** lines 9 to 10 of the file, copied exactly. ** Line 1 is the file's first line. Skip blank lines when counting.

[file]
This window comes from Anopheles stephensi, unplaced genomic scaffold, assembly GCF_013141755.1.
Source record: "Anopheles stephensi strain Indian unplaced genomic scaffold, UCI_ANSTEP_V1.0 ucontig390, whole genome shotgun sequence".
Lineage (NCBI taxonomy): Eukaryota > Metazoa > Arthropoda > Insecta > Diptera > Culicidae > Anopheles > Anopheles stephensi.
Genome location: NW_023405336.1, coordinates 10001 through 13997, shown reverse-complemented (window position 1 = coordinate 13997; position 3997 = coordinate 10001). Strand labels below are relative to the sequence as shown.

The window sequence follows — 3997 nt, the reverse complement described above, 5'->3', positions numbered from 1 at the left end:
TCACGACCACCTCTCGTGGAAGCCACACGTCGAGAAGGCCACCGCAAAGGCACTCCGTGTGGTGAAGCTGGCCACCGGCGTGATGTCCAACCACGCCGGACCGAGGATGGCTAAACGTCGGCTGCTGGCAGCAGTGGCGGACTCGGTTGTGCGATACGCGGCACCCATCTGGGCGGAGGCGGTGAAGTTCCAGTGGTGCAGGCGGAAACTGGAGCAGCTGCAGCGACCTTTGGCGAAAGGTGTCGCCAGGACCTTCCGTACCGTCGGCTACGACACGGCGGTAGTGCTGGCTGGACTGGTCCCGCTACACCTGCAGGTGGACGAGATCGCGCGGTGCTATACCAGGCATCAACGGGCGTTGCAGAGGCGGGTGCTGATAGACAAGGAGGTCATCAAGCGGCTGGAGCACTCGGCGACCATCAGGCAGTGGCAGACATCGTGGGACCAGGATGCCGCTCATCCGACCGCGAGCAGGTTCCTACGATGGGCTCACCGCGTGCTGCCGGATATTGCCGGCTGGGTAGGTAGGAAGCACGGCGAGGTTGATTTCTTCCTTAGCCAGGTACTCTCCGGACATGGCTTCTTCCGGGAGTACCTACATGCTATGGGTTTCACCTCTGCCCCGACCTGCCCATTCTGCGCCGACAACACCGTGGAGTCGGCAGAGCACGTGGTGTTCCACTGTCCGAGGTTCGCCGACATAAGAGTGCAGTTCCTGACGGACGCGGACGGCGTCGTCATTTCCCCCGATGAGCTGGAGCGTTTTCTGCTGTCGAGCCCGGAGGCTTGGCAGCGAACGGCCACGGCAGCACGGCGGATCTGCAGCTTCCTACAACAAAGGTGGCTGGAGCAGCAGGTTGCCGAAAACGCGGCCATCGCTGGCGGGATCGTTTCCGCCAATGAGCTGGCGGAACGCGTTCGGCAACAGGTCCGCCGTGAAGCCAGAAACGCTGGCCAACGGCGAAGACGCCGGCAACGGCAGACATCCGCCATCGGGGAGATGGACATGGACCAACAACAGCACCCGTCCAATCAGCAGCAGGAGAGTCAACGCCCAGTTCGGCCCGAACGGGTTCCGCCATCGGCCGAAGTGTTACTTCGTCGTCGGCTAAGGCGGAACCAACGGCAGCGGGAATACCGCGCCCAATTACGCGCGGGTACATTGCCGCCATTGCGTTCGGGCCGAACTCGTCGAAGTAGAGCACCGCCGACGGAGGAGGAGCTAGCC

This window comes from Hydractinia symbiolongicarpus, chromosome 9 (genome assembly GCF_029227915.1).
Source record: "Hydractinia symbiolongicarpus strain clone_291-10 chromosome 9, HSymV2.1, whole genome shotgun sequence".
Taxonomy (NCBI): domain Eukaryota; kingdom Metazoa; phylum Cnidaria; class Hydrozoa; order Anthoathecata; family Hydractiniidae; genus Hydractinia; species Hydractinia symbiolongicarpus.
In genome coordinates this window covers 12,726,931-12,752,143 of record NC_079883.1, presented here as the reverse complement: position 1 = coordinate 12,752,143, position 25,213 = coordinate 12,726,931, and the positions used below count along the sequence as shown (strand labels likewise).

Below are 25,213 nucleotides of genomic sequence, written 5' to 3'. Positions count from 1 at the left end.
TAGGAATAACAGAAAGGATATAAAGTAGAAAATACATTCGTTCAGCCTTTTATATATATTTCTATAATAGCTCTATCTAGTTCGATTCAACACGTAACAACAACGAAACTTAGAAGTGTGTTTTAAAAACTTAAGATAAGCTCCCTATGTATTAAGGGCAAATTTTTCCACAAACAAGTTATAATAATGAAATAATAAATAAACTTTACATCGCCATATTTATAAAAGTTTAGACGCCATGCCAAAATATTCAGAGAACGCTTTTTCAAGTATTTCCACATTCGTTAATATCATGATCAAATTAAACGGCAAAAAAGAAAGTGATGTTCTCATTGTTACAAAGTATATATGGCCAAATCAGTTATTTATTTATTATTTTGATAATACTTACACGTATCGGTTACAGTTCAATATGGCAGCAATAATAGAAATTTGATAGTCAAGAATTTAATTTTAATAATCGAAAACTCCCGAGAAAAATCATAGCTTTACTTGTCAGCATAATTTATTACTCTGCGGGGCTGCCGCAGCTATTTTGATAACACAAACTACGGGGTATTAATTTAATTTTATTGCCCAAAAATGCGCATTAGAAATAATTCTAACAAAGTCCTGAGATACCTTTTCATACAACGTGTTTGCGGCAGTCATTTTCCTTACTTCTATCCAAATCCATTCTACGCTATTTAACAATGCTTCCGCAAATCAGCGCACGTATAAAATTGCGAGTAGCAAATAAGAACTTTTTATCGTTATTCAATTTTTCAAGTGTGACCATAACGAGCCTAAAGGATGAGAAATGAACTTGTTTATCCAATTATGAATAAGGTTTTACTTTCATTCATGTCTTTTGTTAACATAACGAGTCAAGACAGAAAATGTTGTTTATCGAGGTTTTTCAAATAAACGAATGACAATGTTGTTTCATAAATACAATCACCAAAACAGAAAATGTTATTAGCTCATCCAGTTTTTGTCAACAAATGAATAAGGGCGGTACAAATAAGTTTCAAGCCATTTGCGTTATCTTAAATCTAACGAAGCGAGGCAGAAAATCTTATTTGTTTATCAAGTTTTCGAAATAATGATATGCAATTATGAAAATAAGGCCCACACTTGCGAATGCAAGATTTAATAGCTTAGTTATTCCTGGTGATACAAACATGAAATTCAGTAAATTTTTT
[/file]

Taxonomy (NCBI): domain Eukaryota; kingdom Metazoa; phylum Cnidaria; class Hydrozoa; order Anthoathecata; family Hydractiniidae; genus Hydractinia; species Hydractinia symbiolongicarpus.
In genome coordinates this window covers 12,726,931-12,752,143 of record NC_079883.1, presented here as the reverse complement: position 1 = coordinate 12,752,143, position 25,213 = coordinate 12,726,931, and the positions used below count along the sequence as shown (strand labels likewise).